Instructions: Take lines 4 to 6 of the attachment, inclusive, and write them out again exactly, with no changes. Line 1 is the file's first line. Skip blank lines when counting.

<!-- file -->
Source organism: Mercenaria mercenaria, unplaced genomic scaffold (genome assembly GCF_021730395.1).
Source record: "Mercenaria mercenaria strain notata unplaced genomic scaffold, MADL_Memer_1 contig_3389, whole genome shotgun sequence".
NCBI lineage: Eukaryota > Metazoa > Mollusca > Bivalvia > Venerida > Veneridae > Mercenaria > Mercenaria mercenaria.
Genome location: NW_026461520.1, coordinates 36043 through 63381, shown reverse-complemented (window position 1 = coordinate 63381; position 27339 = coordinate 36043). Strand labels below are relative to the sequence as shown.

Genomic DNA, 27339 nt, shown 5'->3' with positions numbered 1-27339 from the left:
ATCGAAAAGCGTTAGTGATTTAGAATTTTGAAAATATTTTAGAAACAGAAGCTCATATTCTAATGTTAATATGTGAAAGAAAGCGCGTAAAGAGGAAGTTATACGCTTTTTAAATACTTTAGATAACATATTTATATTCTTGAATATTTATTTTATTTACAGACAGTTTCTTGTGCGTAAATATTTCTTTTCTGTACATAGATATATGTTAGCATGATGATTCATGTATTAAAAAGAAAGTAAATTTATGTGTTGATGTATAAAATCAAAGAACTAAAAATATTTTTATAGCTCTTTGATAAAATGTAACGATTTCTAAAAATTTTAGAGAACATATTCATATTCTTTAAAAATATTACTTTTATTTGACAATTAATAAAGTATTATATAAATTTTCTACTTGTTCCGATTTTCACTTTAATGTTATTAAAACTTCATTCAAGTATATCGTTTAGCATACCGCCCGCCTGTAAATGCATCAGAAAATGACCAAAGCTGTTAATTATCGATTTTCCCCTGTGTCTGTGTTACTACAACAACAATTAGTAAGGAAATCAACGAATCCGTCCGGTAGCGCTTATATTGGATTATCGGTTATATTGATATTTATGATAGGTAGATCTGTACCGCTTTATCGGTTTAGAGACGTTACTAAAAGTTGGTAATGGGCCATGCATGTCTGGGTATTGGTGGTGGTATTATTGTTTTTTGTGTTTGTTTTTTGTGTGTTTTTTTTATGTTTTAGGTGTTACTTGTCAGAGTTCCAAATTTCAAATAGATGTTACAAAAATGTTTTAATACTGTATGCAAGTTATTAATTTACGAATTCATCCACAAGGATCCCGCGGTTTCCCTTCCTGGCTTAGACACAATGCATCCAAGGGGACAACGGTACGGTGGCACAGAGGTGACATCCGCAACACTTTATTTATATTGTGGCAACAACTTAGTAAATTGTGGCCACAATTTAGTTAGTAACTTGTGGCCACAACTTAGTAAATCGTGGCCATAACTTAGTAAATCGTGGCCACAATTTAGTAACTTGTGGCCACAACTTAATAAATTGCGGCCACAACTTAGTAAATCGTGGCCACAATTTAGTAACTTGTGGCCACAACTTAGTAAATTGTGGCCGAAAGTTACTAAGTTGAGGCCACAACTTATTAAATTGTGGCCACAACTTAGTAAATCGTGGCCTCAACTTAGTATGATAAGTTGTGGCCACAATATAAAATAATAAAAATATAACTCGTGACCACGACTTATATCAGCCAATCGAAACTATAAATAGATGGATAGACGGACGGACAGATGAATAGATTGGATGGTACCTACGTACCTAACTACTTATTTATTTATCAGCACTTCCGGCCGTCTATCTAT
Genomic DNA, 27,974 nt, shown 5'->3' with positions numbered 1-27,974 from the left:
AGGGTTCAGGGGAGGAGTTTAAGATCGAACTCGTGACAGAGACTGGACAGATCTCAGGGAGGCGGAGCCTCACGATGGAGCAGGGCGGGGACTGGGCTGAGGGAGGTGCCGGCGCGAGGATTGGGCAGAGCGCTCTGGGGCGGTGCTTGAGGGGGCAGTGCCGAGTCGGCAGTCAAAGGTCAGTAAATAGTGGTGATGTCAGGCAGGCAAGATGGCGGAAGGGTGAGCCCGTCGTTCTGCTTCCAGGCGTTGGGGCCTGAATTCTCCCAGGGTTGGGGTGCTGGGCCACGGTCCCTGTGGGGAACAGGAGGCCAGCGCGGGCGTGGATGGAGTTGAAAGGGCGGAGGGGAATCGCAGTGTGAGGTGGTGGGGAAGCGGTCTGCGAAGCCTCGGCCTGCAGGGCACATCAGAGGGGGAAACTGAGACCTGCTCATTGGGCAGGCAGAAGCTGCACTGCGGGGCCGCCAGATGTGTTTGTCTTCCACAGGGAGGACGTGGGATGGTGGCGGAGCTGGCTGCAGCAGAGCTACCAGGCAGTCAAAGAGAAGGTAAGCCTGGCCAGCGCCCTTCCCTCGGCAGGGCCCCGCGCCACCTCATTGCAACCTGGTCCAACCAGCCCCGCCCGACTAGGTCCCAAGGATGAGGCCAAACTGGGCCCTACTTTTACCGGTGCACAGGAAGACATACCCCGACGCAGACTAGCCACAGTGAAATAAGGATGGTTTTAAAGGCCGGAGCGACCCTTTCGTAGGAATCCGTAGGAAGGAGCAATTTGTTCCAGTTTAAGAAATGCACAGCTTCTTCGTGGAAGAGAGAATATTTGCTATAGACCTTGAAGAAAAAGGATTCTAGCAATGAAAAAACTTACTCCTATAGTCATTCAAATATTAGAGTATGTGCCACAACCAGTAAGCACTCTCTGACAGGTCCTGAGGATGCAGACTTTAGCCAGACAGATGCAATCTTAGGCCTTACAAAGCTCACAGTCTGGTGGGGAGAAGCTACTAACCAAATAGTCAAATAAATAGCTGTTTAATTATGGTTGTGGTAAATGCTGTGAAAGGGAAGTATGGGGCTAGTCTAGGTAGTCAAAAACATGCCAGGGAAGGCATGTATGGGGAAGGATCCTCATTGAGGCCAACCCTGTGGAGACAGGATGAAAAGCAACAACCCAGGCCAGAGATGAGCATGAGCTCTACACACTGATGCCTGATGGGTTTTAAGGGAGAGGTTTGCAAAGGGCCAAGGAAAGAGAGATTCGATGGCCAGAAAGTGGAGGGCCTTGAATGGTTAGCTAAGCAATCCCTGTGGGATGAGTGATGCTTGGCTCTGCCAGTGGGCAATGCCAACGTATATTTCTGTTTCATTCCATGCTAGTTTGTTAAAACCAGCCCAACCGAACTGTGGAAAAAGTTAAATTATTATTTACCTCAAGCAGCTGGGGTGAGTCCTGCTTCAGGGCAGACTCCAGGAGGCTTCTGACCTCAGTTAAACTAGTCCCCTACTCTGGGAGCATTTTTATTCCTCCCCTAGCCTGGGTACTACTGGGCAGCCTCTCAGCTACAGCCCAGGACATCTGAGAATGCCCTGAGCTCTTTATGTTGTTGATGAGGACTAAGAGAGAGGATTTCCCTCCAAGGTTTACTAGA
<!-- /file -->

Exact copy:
Genome location: NW_026461520.1, coordinates 36043 through 63381, shown reverse-complemented (window position 1 = coordinate 63381; position 27339 = coordinate 36043). Strand labels below are relative to the sequence as shown.

Genomic DNA, 27339 nt, shown 5'->3' with positions numbered 1-27339 from the left:
ATCGAAAAGCGTTAGTGATTTAGAATTTTGAAAATATTTTAGAAACAGAAGCTCATATTCTAATGTTAATATGTGAAAGAAAGCGCGTAAAGAGGAAGTTATACGCTTTTTAAATACTTTAGATAACATATTTATATTCTTGAATATTTATTTTATTTACAGACAGTTTCTTGTGCGTAAATATTTCTTTTCTGTACATAGATATATGTTAGCATGATGATTCATGTATTAAAAAGAAAGTAAATTTATGTGTTGATGTATAAAATCAAAGAACTAAAAATATTTTTATAGCTCTTTGATAAAATGTAACGATTTCTAAAAATTTTAGAGAACATATTCATATTCTTTAAAAATATTACTTTTATTTGACAATTAATAAAGTATTATATAAATTTTCTACTTGTTCCGATTTTCACTTTAATGTTATTAAAACTTCATTCAAGTATATCGTTTAGCATACCGCCCGCCTGTAAATGCATCAGAAAATGACCAAAGCTGTTAATTATCGATTTTCCCCTGTGTCTGTGTTACTACAACAACAATTAGTAAGGAAATCAACGAATCCGTCCGGTAGCGCTTATATTGGATTATCGGTTATATTGATATTTATGATAGGTAGATCTGTACCGCTTTATCGGTTTAGAGACGTTACTAAAAGTTGGTAATGGGCCATGCATGTCTGGGTATTGGTGGTGGTATTATTGTTTTTTGTGTTTGTTTTTTGTGTGTTTTTTTTATGTTTTAGGTGTTACTTGTCAGAGTTCCAAATTTCAAATAGATGTTACAAAAATGTTTTAATACTGTATGCAAGTTATTAATTTACGAATTCATCCACAAGGATCCCGCGGTTTCCCTTCCTGGCTTAGACACAATGCATCCAAGGGGACAACGGTACGGTGGCACAGAGGTGACATCCGCAACACTTTATTTATATTGTGGCAACAACTTAGTAAATTGTGGCCACAATTTAGTTAGTAACTTGTGGCCACAACTTAGTAAATCGTGGCCATAACTTAGTAAATCGTGGCCACAATTTAGTAACTTGTGGCCACAACTTAATAAATTGCGGCCACAACTTAGTAAATCGTGGCCACAATTTAGTAACTTGTGGCCACAACTTAGTAAATTGTGGCCGAAAGTTACTAAGTTGAGGCCACAACTTATTAAATTGTGGCCACAACTTAGTAAATCGTGGCCTCAACTTAGTATGATAAGTTGTGGCCACAATATAAAATAATAAAAATATAACTCGTGACCACGACTTATATCAGCCAATCGAAACTATAAATAGATGGATAGACGGACGGACAGATGAATAGATTGGATGGTACCTACGTACCTAACTACTTATTTATTTATCAGCACTTCCGGCCGTCTATCTAT